Air force admits 'neglect' over lost body parts
The mortuary has handled the remains of some 6,000 US soldiers killed in Iraq and Afghanistan
The US air force has disciplined three senior officials at its largest mortuary after finding that they repeatedly lost the body parts of deceased servicemen and in one instance removed a fallen soldier's arm without seeking his family's permission.
An 18-month investigation into the Dover Air Force Base mortuary in Delaware uncovered "gross mismanagement" and a "pattern of negligence, misconduct, and neglect" in the way it handled the remains of some 6,000 American soldiers killed in Iraq and Afghanistan in the past decade.
When junior staff attempted to blow the whistle on wrongdoing, they were first ignored and then retaliated against. One was threatened with redundancy. Their superiors meanwhile "knowingly misrepresented" the affair to government inspectors attempting to establish what had gone wrong.
"They knew about these problems about two and a half years ago and only recently took action to correct them," said Carolyn Lerner, who heads the White House's Office of Special Counsel. "Those responsible have been treated with kid gloves. They haven't been fired. In fact a job was created for one of them in order to keep him employed."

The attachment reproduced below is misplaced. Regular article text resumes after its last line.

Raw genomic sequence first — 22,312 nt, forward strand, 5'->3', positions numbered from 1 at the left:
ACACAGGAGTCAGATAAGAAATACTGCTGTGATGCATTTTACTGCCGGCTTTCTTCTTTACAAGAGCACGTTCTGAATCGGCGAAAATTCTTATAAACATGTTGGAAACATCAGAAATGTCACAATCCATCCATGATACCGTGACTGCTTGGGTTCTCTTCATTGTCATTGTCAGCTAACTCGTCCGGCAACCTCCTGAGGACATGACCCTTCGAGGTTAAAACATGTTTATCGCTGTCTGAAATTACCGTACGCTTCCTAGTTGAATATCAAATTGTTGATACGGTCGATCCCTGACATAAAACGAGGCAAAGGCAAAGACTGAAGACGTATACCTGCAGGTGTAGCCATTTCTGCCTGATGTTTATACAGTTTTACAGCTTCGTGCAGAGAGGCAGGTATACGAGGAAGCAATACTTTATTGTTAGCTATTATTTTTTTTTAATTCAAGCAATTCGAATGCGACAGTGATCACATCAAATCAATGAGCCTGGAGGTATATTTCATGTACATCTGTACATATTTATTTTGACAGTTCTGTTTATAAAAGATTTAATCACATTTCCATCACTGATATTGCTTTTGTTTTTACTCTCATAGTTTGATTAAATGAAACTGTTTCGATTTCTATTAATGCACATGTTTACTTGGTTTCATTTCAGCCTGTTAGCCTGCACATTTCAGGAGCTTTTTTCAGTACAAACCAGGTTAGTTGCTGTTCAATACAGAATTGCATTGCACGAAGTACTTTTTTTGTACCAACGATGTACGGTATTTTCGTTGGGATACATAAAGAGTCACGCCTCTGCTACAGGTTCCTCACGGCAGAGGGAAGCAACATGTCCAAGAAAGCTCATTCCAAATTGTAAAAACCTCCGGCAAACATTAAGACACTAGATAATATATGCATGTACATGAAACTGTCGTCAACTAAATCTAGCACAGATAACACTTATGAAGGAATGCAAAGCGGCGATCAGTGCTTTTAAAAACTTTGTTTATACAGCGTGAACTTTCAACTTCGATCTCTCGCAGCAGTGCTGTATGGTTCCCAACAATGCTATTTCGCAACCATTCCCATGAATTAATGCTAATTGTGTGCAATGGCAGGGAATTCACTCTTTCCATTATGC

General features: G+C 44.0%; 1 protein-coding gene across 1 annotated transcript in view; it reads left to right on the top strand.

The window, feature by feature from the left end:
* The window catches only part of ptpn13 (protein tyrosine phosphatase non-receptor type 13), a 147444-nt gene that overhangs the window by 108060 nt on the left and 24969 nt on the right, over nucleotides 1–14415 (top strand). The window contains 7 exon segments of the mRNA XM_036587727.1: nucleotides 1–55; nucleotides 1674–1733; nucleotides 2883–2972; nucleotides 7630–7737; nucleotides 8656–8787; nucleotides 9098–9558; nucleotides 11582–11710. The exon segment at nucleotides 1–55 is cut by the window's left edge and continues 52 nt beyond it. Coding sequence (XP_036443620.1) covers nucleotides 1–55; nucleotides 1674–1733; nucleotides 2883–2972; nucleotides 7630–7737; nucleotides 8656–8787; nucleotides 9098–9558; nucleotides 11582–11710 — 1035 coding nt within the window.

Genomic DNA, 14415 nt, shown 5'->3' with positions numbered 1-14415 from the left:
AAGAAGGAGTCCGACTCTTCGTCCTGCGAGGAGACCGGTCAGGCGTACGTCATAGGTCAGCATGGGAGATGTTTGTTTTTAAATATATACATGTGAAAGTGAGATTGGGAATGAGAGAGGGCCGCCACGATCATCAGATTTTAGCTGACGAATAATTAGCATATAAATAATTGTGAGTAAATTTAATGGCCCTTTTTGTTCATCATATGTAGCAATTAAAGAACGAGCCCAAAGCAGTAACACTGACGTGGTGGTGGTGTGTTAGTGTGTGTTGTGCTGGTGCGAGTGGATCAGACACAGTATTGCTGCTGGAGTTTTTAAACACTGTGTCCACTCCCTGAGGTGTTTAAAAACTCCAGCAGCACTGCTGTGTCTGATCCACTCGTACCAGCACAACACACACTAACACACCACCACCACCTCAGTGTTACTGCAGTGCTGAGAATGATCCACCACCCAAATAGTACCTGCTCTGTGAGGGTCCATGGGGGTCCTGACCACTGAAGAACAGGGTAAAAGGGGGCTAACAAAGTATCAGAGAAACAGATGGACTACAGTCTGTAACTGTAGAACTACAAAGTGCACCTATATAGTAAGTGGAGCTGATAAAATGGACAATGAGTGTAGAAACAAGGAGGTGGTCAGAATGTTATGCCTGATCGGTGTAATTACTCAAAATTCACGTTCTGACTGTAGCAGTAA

Ms Lerner's report identified multiple examples of wrongdoing at the mortuary in recent years. In at least two instances, pieces of tissue belonging to soldiers killed in explosions simply vanished from plastic bags in which were stored. Their families were not informed. In a third example of "systematic" and "egregious" misconduct, mortuary staff removed the arm of a dead soldier with a hacksaw, without seeking permission from relatives. The man's family had asked for him to be dressed in uniform and placed in an open casket. But embalmers were unable to fit his corpse into the coffin in its original state because intense heat from the fatal explosion had fused the arm at 90 degrees to his body.
The report holds three members of senior staff responsible for the mishandling of remains. They are Robert H Edmondson, the mortuary's former commander; Trevor Dean, his former deputy; and Quinton R Keel, the former mortuary director. Mr Edmondson received a letter of reprimand. Mr Dean and Mr Keel were demoted. Ms Lerner said: "I question whether the Air Force has taken appropriate disciplinary action."
Though the trio are accused of incompetence rather than criminality, the report claims that Mr Keel deliberately misrepresented his actions to investigators. It adds that he attempted, unsuccessfully, to fire a whistle-blower.
General Norton Schwartz, the Air Force chief of staff, acknowledged "systematic failures" at Dover and ordered a review of the management of the entire mortuary to be completed in the next two months.
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